Putting a bit of Mojo into one's life works wonders
Tsumoru Ishimoto, affectionately known as "Jiji," will get a live-in friend March 20, thanks to the Hawaii Canine Assistance Network, known as Hawaii CAN.
Ishimoto, 86, the eldest son of Japanese immigrants, grew up on the Big Island. In 1944, he was drafted by the U.S. Army. After serving his country for 20 years, he returned to Honolulu with his family and started a pickling business, which he successfully operated for 25 years.
As the years passed, Ishimoto's health deteriorated. He survived a brain tumor, but that left him with an abnormal gait. He suffers from other ailments that make doing simple daily tasks difficult. Hearing loss has further isolated him from family and friends.
But this isn't a sad story at all. Ishimoto now will have a four-legged companion, Mojo.
Hawaii CAN has trained the golden retriever to be Ishimoto's service dog.
Their first meeting was an indication that this story would end happily ever after. "Mojo went straight to Jiji and placed his head on his lap. He couldn't stop saying 'I love you, Mojo,' " said Hawaii CAN president Tiffany Kawaguchi. "At the end of the visit, Jiji got up and got Mojo a bowl of water. His family was shocked! Normally, Jiji doesn't do anything for anyone."
Before Mojo, Ishimoto sat in front of the TV all day long. "I would become a bother to my wife. My wife is much more mobile, so she preferred working outside in her garden. We would end up squabbling with each other. Due to my inability to hear well, it oftentimes ended up with my feeling lonely and isolated. When my grandchildren arrived home from school, the interaction was minimal due to their school schedule. The same was true with my son and children due to their work schedules."
Working with Mojo has changed Ishimoto's life dramatically. "He gives me confidence to go outside and move around without another person's assistance," Ishimoto said.
This four-legged therapist has transformed Ishimoto into a different person. Daughter Loretta Monroy said, "I can't believe what Mojo has done. It is just remarkable. I have never seen my father so at peace with himself. I can't believe this is the same man."
Mojo has even brought the Ishimoto family closer. "Mojo has significantly improved my relationship with my wife as we interact more harmoniously as Mojo is usually the topic of our daily conversations. Currently, when my grandchildren arrive home from school and see Mojo, they are delighted to see him and initiate the time to dialogue and interact with Mojo, my wife and me," Ishimoto said.
Like Ishimoto, Mojo's life has had some ups and downs. As a puppy, he was shipped from California to be a stud dog. But that didn't work out as planned.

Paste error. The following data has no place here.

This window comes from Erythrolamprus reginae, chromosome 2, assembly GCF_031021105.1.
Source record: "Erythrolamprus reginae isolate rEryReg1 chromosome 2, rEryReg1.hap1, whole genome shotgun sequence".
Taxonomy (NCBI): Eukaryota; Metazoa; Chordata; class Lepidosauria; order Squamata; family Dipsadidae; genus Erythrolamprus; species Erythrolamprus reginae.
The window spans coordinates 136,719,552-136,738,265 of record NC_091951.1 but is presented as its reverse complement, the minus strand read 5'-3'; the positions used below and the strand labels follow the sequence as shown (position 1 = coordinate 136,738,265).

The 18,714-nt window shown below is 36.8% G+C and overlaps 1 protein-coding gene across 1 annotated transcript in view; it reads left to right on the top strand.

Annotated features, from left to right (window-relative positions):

Because of Mojo's mischievous ways, digging up things and eating rocks, he was placed in three different homes. Then Mojo went to live with Kawaguchi. "He finally found his calling as a service dog. He loved training, socializing with people, and going into public. He is calm, gentle, and sweet. He loves Jiji with all of his heart and will do anything for him," Kawaguchi said.
Janel Yoshimoto, Hawaii CAN's first vice president, says that "dog power" is the positive energy that dogs bring to our lives. The organization trains the dogs with love and compassion so these dogs will help others live productive lives.
"Dogs don't judge us. They don't criticize us. Dogs are the perfect 'partners' for people who need to feel supported and encouraged to be better people," Yoshimoto said.
The organization's work is solely funded by donations from the community.
Hawaii CAN is holding its inaugural fundraiser dinner 6-9 p.m. March 30, at the Keehi Lagoon Veterans' Memorial, John A. Burns Hall. Hawai'i CAN will be officially giving its first service dog, Mojo, to Ishimoto.
The theme of the party is Green Dog Night, a throwback to the '70s era with a silent auction and canine costume contest. Doggie action stations will feature Hawaii Pet magazine, Dog House Hawaii, Doggie Adventures and Training and Juju Beadz.
Tickets are $50 and include dinner, soft drinks and entertainment. If you are bringing your dog, the cost is $70, which includes a flashy choker chain for your dog and a pet photo from Dog House Hawaii.
For tickets or more information, visit www.hawaiican.org/ or call 781-2596.
Animal lover Leslie Kawamoto has been with the Advertiser for 19 years, or 133 in dog years. Check out her blog at http://islandtails.honadvblogs.com.
CORRECTION:The inaugural fundraiser dinner for the Hawaii Canine Assistance Network will be from 6 to 9 p.m. on Saturday. The date was incorrect in a previous version of this story.